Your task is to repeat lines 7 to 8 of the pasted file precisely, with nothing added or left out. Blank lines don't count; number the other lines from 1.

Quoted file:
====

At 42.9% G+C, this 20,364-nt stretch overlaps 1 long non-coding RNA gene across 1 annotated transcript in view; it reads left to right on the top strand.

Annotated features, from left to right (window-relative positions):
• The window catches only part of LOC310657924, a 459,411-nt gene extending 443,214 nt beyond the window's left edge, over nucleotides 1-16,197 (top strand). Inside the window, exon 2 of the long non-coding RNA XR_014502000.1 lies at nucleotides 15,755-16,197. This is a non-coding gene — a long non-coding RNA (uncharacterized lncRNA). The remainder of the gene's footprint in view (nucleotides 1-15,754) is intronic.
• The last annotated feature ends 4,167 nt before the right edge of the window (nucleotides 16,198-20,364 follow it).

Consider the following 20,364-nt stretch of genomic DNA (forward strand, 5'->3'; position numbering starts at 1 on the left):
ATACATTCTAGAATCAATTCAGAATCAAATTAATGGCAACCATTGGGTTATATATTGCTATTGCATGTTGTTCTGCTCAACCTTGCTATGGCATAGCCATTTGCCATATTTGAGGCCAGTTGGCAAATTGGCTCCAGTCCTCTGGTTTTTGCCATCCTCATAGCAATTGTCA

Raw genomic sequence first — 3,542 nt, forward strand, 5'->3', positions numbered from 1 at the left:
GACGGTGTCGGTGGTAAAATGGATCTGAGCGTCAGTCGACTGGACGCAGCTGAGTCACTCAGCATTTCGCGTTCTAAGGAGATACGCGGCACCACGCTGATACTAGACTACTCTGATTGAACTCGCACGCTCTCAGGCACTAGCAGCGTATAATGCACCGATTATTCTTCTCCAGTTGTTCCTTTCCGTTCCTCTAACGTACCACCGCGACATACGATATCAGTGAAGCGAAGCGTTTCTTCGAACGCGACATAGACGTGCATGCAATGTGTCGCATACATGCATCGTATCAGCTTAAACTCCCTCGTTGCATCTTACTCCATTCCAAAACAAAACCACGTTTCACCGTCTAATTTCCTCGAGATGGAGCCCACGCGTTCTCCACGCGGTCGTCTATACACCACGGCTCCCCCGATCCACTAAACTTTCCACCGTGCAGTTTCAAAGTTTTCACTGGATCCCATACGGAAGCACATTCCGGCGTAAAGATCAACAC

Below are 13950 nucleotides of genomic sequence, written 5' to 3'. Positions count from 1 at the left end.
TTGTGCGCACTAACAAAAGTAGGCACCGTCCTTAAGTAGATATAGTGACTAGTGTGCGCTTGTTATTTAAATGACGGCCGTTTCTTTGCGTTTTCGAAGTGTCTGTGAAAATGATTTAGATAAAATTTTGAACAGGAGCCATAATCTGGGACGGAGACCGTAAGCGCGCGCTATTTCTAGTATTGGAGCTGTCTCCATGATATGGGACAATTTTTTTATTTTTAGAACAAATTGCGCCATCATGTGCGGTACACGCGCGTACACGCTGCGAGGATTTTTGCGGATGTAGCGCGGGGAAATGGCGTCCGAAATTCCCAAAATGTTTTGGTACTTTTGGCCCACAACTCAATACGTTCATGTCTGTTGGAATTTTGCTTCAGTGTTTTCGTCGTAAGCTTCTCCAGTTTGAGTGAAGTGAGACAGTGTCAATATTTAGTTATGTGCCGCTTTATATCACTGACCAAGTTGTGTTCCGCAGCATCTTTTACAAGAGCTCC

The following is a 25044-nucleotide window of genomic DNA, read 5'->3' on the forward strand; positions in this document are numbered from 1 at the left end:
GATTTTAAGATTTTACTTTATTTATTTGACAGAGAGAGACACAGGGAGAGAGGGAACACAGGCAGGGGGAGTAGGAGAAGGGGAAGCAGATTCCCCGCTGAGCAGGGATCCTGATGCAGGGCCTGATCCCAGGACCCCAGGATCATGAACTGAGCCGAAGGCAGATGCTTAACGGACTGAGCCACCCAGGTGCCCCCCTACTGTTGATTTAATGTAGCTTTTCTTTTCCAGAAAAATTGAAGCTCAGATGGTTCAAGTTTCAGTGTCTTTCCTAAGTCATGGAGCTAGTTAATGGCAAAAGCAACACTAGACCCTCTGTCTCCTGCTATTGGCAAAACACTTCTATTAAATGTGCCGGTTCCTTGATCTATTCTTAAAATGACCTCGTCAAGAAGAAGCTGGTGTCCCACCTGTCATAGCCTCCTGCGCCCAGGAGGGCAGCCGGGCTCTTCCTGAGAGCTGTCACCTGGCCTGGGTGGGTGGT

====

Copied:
Raw genomic sequence first — 3,542 nt, forward strand, 5'->3', positions numbered from 1 at the left:
GACGGTGTCGGTGGTAAAATGGATCTGAGCGTCAGTCGACTGGACGCAGCTGAGTCACTCAGCATTTCGCGTTCTAAGGAGATACGCGGCACCACGCTGATACTAGACTACTCTGATTGAACTCGCACGCTCTCAGGCACTAGCAGCGTATAATGCACCGATTATTCTTCTCCAGTTGTTCCTTTCCGTTCCTCTAACGTACCACCGCGACATACGATATCAGTGAAGCGAAGCGTTTCTTCGAACGCGACATAGACGTGCATGCAATGTGTCGCATACATGCATCGTATCAGCTTAAACTCCCTCGTTGCATCTTACTCCATTCCAAAACAAAACCACGTTTCACCGTCTAATTTCCTCGAGATGGAGCCCACGCGTTCTCCACGCGGTCGTCTATACACCACGGCTCCCCCGATCCACTAAACTTTCCACCGTGCAGTTTCAAAGTTTTCACTGGATCCCATACGGAAGCACATTCCGGCGTAAAGATCAACAC